Though answers for the 2012-13 Utah Jazz are in short supply and the ones we have may be few and far between, we do know that the current roster for the Jazz is much improved.
Jazz executives took it upon themselves to not only change the roster, but enhance it in many different areas. The major question that will plague Jazz fans until opening game on Oct. 8 is: How do these improvements translate into victories?
There are a couple of things that “Jazz Nation” should hope stay in place: High scoring basketball and excellent rebounding.
Utah was fourth in the NBA in scoring last season, averaging 99.7 points per game, and was good enough on the glass to be ranked third in the league in total rebounds. While succeeding in these two statistical categories is vital to success, everyone in Salt Lake City knows that there are other things that need to change.
The Jazz were on the short end of 13 games last season that were decided by six points or less. Their combined three point shooting in those games was an atrocious 47-164 (28 percent). Had they been more capable of making their outside shots, who knows what the outcome to those close games would have been?
Acknowledging the Achilles heel, GM Kevin O’ Connor made some big decisions. The additions of Mo Williams, Marvin Williams and Randy Foye dramatically improve the team’s shooting from outside. The three newcomers made more three pointers last year (278) than the entire Jazz squad combined (273).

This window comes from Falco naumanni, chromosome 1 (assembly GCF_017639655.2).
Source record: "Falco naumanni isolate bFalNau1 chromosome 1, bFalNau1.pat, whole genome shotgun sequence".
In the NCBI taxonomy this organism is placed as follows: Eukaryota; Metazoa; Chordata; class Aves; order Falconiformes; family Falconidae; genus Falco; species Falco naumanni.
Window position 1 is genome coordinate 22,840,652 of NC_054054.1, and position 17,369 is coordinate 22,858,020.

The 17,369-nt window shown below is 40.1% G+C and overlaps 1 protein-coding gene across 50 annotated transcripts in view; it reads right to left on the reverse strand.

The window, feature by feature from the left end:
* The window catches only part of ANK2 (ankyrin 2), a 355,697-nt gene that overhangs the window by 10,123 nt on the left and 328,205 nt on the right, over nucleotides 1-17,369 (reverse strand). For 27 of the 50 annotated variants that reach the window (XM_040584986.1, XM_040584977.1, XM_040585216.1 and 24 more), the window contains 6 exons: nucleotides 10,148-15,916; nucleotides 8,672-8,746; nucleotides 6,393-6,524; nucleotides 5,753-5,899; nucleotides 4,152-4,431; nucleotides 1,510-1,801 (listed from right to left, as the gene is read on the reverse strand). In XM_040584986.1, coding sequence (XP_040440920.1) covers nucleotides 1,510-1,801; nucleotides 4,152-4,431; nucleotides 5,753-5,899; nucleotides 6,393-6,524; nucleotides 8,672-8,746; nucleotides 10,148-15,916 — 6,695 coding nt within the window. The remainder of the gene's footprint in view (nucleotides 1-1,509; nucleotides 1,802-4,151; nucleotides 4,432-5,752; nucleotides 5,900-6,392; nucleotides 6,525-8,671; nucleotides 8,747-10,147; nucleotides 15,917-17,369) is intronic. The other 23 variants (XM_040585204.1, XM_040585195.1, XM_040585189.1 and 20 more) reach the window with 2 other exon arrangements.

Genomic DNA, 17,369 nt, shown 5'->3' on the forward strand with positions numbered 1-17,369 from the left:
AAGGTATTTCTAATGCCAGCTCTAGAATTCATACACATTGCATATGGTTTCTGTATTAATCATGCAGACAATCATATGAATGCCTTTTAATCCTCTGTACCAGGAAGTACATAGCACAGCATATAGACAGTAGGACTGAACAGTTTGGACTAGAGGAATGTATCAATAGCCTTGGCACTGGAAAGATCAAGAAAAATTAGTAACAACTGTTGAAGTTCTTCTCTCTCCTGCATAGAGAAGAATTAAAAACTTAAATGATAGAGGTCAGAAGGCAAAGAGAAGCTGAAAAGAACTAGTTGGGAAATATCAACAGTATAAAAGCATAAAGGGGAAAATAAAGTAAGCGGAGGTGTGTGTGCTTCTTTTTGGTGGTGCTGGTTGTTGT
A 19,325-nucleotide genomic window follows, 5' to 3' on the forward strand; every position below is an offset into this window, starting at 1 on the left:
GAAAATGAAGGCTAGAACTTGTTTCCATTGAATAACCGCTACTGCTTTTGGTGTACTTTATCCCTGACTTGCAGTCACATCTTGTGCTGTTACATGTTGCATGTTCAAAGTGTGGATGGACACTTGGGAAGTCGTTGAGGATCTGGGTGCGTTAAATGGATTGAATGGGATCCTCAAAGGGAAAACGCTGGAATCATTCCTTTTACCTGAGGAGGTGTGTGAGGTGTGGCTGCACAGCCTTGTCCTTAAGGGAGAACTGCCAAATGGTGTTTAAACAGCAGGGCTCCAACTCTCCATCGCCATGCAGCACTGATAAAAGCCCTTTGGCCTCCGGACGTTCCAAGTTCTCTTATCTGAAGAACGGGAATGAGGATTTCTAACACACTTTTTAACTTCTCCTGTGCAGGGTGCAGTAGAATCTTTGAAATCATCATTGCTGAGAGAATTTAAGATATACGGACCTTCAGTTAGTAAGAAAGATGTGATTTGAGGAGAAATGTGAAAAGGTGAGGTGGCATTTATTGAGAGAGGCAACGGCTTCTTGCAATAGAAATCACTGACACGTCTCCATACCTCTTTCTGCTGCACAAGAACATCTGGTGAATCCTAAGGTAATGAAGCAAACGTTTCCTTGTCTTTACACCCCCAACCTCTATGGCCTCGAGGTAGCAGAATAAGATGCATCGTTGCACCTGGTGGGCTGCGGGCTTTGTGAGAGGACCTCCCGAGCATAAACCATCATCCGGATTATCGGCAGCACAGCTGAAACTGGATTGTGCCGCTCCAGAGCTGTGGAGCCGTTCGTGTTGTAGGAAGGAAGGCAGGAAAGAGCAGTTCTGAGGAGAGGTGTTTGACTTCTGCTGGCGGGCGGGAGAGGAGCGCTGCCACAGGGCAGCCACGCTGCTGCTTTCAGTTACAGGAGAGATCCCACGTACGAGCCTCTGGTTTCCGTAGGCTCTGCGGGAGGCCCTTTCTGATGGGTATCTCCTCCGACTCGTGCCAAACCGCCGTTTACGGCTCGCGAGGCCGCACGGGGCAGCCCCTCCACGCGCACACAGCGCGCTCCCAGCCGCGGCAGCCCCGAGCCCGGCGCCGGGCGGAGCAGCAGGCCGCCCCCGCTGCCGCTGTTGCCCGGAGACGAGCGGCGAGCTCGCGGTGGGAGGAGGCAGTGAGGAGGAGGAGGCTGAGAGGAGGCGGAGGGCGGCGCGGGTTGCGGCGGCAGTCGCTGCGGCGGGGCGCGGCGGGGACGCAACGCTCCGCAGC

Not only did O’ Connor reach out through free agency and trades, but in the NBA draft the GM drafted Kevin Murphy in the second round. The Tennessee Tech product shot 41 percent from beyond the arc as a senior last season.
Utah’s improved outside shooting is apparent but the Jazz, with their additions, have improved their rebounding as well. Players on the Jazz roster for 2012-13 (excluding Murphy) brought in an average of 49 rebounds per game, an improvement on the 44 rebounds Utah averaged in 2011-12. Murphy is a good rebounder for his frame as well, having averaged 5.2 boards per game.
The more athletic, new-look Jazz will continue to be a high scoring team this season and have stronger, quicker defenders than the seasons past. The enhancement of Utah’s outside shooting will be able to spread the floor for Al Jefferson and company in the Jazz’s flex offense as well.
With the lockout-shortened season last year, the Jazz (36-30) won the equivalent of 44 games. With better outside shooting, more athletic players and elite rebounders, you can expect the Jazz to win around 50 games and to be the fourth to seventh seed in the top-heavy Western Conference.